Monday, January 17, 2022

The Rules of Arrangement by Anisha Bhatia


DNF @ 18%

I'm always concerned when I see a lot of #OwnVoices reviewers down-voting a book. It doesn't necessarily keep me from buying or reading the book, but it gets my antennae up because I respect the opinions and concerns of people being represented by said rep, even if I might not share their emotional reactions while reading. Sadly, I 100% agree with the complaints here. I was all set to love THE RULES OF ARRANGEMENT and at first I was kind of digging the Bridget Jones vibes, with how the plus-size heroine sort of tenuously navigates balancing her love life (or lack thereof) with her career goals. But then-- problems arose.

The problem is that, well, first of all, this is not really positive plus-size rep. Even though I'm plus-sized myself, I wasn't triggered by it, but it reminded me a lot of that toxic early 2000s chick-lit where heroines would spent the entire book body-shaming themselves and others. I'm sure that reflects actual issues within India's beauty standards (because, I mean, it's certainly an issue here, in the U.S., and with everything being international, there's a lot of dialogues about thinness and so-called healthy weight no matter where you live), but I think you have to treat that subject with a little care and I didn't really see that here. Zoya really isn't all that sympathetic because even though she has relatable problems, she's pretty awful to everyone around her, which makes it really hard to root for her. There's also a lot of colorism, and whitening cream is sort of portrayed as an inevitable evil that you have to succumb to to be attractive. Which, although not unrealistic given that skin whitening creams are such a booming and lucrative part of the beauty industry, it's not really an easy read, either.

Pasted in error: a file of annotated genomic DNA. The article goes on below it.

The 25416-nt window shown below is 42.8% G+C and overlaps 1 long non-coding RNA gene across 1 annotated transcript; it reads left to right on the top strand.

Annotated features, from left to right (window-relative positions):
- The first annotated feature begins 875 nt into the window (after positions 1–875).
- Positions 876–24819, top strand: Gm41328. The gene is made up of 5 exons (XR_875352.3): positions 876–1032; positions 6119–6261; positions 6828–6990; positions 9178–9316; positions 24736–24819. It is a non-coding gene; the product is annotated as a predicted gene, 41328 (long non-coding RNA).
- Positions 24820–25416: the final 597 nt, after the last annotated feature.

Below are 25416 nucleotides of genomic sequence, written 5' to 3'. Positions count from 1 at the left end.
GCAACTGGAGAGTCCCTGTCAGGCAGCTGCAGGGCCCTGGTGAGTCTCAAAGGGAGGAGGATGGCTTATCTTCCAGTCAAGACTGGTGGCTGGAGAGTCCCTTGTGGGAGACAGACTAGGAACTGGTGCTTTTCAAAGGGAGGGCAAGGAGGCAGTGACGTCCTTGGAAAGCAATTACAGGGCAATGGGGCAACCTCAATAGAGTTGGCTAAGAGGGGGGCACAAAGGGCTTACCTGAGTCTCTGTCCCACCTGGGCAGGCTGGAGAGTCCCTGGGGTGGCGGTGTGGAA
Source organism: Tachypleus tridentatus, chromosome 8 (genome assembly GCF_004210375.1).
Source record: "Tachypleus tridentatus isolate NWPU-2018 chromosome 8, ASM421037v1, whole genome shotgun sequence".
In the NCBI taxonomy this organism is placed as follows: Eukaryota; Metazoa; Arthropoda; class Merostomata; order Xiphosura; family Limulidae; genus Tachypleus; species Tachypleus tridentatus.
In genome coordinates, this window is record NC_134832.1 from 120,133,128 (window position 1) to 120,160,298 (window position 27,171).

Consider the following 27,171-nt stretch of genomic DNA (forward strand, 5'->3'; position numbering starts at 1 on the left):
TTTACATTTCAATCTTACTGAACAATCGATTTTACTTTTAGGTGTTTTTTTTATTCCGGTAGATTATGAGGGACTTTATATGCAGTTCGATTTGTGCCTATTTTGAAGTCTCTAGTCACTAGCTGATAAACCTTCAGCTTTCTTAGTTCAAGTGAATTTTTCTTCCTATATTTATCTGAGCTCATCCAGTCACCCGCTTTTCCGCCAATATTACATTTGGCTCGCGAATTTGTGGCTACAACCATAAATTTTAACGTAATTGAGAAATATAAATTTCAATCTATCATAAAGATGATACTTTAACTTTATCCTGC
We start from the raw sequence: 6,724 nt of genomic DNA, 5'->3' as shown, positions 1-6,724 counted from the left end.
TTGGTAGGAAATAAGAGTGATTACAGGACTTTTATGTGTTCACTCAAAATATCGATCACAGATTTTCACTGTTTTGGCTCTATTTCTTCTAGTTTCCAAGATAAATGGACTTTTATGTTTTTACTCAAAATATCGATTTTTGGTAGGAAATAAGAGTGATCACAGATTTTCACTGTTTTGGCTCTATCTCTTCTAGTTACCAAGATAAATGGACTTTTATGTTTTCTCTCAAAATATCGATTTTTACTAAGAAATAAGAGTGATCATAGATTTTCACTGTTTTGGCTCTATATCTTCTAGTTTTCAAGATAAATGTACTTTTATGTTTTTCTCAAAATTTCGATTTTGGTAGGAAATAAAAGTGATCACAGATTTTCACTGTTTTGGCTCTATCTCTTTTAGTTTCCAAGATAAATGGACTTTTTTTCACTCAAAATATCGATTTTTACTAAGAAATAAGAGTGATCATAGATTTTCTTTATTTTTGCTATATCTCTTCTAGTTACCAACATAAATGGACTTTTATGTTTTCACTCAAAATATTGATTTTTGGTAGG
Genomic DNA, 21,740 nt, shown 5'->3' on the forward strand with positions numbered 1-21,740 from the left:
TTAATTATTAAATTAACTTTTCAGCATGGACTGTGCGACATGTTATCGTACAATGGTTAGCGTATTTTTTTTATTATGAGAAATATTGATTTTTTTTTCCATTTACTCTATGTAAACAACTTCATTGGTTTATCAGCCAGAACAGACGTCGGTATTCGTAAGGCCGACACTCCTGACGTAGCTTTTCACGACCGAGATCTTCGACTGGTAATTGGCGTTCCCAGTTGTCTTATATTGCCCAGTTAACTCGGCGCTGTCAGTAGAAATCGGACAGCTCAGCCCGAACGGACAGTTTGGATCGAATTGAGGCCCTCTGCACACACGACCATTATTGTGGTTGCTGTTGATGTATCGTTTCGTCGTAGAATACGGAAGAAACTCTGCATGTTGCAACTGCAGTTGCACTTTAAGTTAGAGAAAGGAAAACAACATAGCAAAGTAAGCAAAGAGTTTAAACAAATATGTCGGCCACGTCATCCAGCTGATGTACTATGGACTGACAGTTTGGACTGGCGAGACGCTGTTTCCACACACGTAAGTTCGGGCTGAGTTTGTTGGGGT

I don't think that the author is a bad writer, but I think she succumbs to a lot of the unpleasant tropes that made chick-lit such a lambasted genre in the 2000s. And even in those times, I still needed the heroine to be relatable and likable to enjoy the story. It's unpleasant to read a book where the MC hates everyone around her, including herself. I felt sorry for her but that's about it. Yikes. YMMV.

1.5 to 2 out of 5 stars

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